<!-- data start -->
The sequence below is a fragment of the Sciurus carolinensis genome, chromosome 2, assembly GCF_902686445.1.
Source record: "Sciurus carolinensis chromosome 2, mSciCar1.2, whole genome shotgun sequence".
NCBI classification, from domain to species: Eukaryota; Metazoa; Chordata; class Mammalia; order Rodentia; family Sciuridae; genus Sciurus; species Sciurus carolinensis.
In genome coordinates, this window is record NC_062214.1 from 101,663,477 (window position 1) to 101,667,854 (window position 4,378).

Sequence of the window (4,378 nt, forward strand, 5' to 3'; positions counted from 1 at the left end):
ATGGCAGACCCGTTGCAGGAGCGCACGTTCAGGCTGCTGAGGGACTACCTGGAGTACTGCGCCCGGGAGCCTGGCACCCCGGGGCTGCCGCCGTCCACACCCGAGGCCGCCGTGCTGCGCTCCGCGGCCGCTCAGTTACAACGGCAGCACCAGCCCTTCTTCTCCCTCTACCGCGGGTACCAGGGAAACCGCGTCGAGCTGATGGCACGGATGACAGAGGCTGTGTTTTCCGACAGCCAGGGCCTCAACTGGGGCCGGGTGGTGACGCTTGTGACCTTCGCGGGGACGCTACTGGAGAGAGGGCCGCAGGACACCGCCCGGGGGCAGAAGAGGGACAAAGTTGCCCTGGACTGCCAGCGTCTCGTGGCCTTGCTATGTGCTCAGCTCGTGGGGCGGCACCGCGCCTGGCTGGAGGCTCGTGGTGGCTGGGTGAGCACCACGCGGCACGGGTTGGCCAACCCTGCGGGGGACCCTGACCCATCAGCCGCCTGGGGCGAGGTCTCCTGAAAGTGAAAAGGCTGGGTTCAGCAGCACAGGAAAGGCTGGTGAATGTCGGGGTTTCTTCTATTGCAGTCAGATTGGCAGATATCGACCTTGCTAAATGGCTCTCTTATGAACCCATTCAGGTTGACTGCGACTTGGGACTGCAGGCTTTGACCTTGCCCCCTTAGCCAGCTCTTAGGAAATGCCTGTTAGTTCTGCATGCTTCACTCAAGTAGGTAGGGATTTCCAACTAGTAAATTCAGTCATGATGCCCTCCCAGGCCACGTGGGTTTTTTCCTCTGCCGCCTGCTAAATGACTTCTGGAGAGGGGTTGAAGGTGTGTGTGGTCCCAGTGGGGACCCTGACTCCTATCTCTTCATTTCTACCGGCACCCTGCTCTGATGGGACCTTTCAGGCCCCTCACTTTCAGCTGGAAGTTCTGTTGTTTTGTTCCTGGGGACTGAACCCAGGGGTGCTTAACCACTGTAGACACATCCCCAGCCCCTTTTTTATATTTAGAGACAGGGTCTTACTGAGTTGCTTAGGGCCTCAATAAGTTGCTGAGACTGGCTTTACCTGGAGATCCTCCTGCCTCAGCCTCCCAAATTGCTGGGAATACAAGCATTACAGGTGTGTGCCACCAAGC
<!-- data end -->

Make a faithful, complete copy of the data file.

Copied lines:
The sequence below is a fragment of the Sciurus carolinensis genome, chromosome 2, assembly GCF_902686445.1.
Source record: "Sciurus carolinensis chromosome 2, mSciCar1.2, whole genome shotgun sequence".
NCBI classification, from domain to species: Eukaryota; Metazoa; Chordata; class Mammalia; order Rodentia; family Sciuridae; genus Sciurus; species Sciurus carolinensis.
In genome coordinates, this window is record NC_062214.1 from 101,663,477 (window position 1) to 101,667,854 (window position 4,378).

Sequence of the window (4,378 nt, forward strand, 5' to 3'; positions counted from 1 at the left end):
ATGGCAGACCCGTTGCAGGAGCGCACGTTCAGGCTGCTGAGGGACTACCTGGAGTACTGCGCCCGGGAGCCTGGCACCCCGGGGCTGCCGCCGTCCACACCCGAGGCCGCCGTGCTGCGCTCCGCGGCCGCTCAGTTACAACGGCAGCACCAGCCCTTCTTCTCCCTCTACCGCGGGTACCAGGGAAACCGCGTCGAGCTGATGGCACGGATGACAGAGGCTGTGTTTTCCGACAGCCAGGGCCTCAACTGGGGCCGGGTGGTGACGCTTGTGACCTTCGCGGGGACGCTACTGGAGAGAGGGCCGCAGGACACCGCCCGGGGGCAGAAGAGGGACAAAGTTGCCCTGGACTGCCAGCGTCTCGTGGCCTTGCTATGTGCTCAGCTCGTGGGGCGGCACCGCGCCTGGCTGGAGGCTCGTGGTGGCTGGGTGAGCACCACGCGGCACGGGTTGGCCAACCCTGCGGGGGACCCTGACCCATCAGCCGCCTGGGGCGAGGTCTCCTGAAAGTGAAAAGGCTGGGTTCAGCAGCACAGGAAAGGCTGGTGAATGTCGGGGTTTCTTCTATTGCAGTCAGATTGGCAGATATCGACCTTGCTAAATGGCTCTCTTATGAACCCATTCAGGTTGACTGCGACTTGGGACTGCAGGCTTTGACCTTGCCCCCTTAGCCAGCTCTTAGGAAATGCCTGTTAGTTCTGCATGCTTCACTCAAGTAGGTAGGGATTTCCAACTAGTAAATTCAGTCATGATGCCCTCCCAGGCCACGTGGGTTTTTTCCTCTGCCGCCTGCTAAATGACTTCTGGAGAGGGGTTGAAGGTGTGTGTGGTCCCAGTGGGGACCCTGACTCCTATCTCTTCATTTCTACCGGCACCCTGCTCTGATGGGACCTTTCAGGCCCCTCACTTTCAGCTGGAAGTTCTGTTGTTTTGTTCCTGGGGACTGAACCCAGGGGTGCTTAACCACTGTAGACACATCCCCAGCCCCTTTTTTATATTTAGAGACAGGGTCTTACTGAGTTGCTTAGGGCCTCAATAAGTTGCTGAGACTGGCTTTACCTGGAGATCCTCCTGCCTCAGCCTCCCAAATTGCTGGGAATACAAGCATTACAGGTGTGTGCCACCAAGC